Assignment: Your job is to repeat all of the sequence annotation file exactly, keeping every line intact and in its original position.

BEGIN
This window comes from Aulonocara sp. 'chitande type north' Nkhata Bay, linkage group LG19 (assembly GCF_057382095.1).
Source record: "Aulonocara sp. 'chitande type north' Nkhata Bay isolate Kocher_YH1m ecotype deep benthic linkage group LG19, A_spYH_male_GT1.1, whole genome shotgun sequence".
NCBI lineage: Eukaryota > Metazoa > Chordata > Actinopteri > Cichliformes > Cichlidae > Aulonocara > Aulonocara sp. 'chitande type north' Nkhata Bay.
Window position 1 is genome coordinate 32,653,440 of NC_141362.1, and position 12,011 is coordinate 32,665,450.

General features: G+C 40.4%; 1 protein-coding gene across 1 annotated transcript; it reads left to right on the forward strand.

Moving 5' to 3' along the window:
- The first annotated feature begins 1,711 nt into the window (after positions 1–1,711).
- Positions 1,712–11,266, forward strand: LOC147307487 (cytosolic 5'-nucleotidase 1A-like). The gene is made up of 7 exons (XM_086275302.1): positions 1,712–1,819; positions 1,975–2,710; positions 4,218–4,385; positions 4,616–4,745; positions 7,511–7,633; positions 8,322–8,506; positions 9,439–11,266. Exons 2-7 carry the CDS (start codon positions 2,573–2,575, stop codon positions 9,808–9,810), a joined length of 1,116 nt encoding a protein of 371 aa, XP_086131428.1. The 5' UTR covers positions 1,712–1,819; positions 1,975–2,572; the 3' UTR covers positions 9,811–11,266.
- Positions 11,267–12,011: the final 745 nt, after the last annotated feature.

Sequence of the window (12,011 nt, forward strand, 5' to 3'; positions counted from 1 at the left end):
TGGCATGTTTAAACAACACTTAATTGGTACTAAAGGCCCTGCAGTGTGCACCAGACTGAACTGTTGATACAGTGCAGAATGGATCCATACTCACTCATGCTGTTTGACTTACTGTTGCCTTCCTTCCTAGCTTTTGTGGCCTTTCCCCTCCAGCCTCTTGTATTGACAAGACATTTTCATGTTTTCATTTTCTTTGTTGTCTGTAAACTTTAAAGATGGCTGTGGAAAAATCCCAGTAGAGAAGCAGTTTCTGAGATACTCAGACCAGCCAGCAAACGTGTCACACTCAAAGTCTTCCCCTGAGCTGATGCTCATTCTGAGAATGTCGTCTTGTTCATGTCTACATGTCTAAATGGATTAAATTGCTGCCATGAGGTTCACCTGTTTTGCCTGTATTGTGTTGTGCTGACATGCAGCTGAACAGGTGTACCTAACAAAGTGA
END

This window comes from Aulonocara sp. 'chitande type north' Nkhata Bay, linkage group LG19 (assembly GCF_057382095.1).
Source record: "Aulonocara sp. 'chitande type north' Nkhata Bay isolate Kocher_YH1m ecotype deep benthic linkage group LG19, A_spYH_male_GT1.1, whole genome shotgun sequence".
NCBI lineage: Eukaryota > Metazoa > Chordata > Actinopteri > Cichliformes > Cichlidae > Aulonocara > Aulonocara sp. 'chitande type north' Nkhata Bay.
Window position 1 is genome coordinate 32,653,440 of NC_141362.1, and position 12,011 is coordinate 32,665,450.

General features: G+C 40.4%; 1 protein-coding gene across 1 annotated transcript; it reads left to right on the forward strand.

Moving 5' to 3' along the window:
- The first annotated feature begins 1,711 nt into the window (after positions 1–1,711).
- Positions 1,712–11,266, forward strand: LOC147307487 (cytosolic 5'-nucleotidase 1A-like). The gene is made up of 7 exons (XM_086275302.1): positions 1,712–1,819; positions 1,975–2,710; positions 4,218–4,385; positions 4,616–4,745; positions 7,511–7,633; positions 8,322–8,506; positions 9,439–11,266. Exons 2-7 carry the CDS (start codon positions 2,573–2,575, stop codon positions 9,808–9,810), a joined length of 1,116 nt encoding a protein of 371 aa, XP_086131428.1. The 5' UTR covers positions 1,712–1,819; positions 1,975–2,572; the 3' UTR covers positions 9,811–11,266.
- Positions 11,267–12,011: the final 745 nt, after the last annotated feature.

Sequence of the window (12,011 nt, forward strand, 5' to 3'; positions counted from 1 at the left end):
TGGCATGTTTAAACAACACTTAATTGGTACTAAAGGCCCTGCAGTGTGCACCAGACTGAACTGTTGATACAGTGCAGAATGGATCCATACTCACTCATGCTGTTTGACTTACTGTTGCCTTCCTTCCTAGCTTTTGTGGCCTTTCCCCTCCAGCCTCTTGTATTGACAAGACATTTTCATGTTTTCATTTTCTTTGTTGTCTGTAAACTTTAAAGATGGCTGTGGAAAAATCCCAGTAGAGAAGCAGTTTCTGAGATACTCAGACCAGCCAGCAAACGTGTCACACTCAAAGTCTTCCCCTGAGCTGATGCTCATTCTGAGAATGTCGTCTTGTTCATGTCTACATGTCTAAATGGATTAAATTGCTGCCATGAGGTTCACCTGTTTTGCCTGTATTGTGTTGTGCTGACATGCAGCTGAACAGGTGTACCTAACAAAGTGA